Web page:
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Sheets for backing?????????????

Sheets for backing?????????????

Old 01-24-2007, 10:40 AM
  #11  
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I made a comforter like that once, to match my sheets on my bed. I used that thing almost daily for over 20 years! Now that is lasting quality.
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Old 01-31-2007, 05:06 PM
  #12  
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Originally Posted by quiltinlily
Dear sister,
Use all cotton pima for best results. Costs more but do you want a crummy result for all your time spent on the top to put junk on the backing? Lin
And does anyone know if "www.quiltville.com" will pay for everyone to use the best? If so, add me to their list.

Now I really do like the sheets. I have never hand quilted and have just done a couple pieces on my Little Gracie II (used sheets), otherwise I have tied them. Now that Christmas is over my intention is to do some small quilts or table runners and learn to do quilting by machine, then I would use regular fabric, and who knows maybe I will like the actual cotton better then. It is so nice not to have to make a back or decide how much fabric to buy, just cut the sheet the right size when you lay it out.
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Old 02-01-2007, 01:32 AM
  #13  
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To me, the "best" is anything that works well and looks good in the end.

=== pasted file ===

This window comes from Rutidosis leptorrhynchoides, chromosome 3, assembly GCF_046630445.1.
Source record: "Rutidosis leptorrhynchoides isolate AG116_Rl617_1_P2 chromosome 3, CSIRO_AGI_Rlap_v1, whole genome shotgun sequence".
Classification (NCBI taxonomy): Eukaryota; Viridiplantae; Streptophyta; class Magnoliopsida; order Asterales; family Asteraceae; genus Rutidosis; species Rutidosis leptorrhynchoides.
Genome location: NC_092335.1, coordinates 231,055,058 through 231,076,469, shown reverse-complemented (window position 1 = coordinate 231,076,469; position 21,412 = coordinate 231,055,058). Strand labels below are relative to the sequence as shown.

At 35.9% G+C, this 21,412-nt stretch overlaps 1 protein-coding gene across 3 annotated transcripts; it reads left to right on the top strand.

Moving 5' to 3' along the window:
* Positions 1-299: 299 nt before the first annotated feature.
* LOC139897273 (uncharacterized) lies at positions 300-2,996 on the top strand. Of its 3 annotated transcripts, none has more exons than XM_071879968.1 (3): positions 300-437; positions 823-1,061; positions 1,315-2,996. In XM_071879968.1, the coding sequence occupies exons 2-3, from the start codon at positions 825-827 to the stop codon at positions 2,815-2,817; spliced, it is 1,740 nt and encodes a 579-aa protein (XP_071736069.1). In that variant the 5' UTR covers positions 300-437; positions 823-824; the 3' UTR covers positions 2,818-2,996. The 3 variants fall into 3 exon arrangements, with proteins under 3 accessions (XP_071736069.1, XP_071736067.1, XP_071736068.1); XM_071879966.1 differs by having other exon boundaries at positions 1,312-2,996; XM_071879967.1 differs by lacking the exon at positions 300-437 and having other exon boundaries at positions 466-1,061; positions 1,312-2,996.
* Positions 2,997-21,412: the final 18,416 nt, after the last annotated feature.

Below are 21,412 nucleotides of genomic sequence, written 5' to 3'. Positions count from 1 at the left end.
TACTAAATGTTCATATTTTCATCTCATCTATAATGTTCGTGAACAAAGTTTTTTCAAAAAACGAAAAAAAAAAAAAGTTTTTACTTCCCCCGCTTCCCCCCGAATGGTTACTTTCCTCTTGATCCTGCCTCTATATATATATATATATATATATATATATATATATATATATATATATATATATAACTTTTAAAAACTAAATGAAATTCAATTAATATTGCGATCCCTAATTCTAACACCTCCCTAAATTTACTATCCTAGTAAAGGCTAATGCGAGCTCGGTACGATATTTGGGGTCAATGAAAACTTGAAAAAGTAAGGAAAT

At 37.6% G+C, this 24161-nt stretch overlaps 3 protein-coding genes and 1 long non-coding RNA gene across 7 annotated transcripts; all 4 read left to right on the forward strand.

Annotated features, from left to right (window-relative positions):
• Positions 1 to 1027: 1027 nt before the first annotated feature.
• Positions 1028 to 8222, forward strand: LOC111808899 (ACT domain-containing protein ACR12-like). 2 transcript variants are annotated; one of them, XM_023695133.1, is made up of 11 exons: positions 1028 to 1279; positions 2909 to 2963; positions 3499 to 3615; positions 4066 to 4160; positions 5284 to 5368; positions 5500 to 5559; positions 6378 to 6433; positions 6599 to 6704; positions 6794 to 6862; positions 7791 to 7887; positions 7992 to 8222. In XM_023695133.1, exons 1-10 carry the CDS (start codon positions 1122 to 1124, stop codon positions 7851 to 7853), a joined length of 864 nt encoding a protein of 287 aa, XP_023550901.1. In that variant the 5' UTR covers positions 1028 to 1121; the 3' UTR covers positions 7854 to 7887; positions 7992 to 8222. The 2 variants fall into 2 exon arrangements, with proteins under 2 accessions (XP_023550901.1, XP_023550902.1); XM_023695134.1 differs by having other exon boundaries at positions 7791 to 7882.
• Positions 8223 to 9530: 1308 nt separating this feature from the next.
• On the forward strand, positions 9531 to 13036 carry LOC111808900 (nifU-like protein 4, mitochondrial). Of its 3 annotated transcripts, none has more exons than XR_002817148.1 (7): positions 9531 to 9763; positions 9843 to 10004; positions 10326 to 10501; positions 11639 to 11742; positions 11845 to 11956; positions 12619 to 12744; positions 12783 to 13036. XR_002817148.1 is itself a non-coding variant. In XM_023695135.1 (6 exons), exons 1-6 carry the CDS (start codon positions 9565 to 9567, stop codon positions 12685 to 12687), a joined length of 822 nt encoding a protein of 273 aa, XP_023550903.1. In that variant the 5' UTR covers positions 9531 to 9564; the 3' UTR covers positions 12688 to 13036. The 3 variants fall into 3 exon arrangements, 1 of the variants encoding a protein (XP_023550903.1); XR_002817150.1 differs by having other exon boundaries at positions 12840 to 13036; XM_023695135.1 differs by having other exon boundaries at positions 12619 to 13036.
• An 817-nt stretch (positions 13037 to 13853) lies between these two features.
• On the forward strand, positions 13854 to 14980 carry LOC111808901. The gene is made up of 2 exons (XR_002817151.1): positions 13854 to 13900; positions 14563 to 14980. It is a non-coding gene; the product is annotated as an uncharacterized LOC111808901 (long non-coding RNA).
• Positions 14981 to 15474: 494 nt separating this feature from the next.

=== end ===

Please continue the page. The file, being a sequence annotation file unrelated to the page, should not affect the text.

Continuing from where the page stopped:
Sheets work just fine when machine quilting. And, if you get a sheet with a loose weave, they're just fine when hand quilting, too. Just make sure you wash it first to pre-shrink and soften the fabric.

If you aren't sure whether a particular sheet will give you problems when hand quilting - and assuming it's dirt cheap - buy it and do a test using the part you'd have to tear of anyway. If it's too hard to quilt through, put it aside for your next machine project.

I've learned so much from this forum. It's becoming more obvious by the day that the old rules don't necessarily apply anymore. Considering the price of fabric these days, I'm really glad about that. LOL

:-)
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Old 02-01-2007, 04:00 AM
  #14  
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Patrice, your post sparked an idea. Why not carry a needle and thread in your purse so you can test the sheet on the spot. Carry it in a pill bottle that can be easily located among the items we carry.(I hesitated to call it clutter, but then I would be speaking of my own purse.)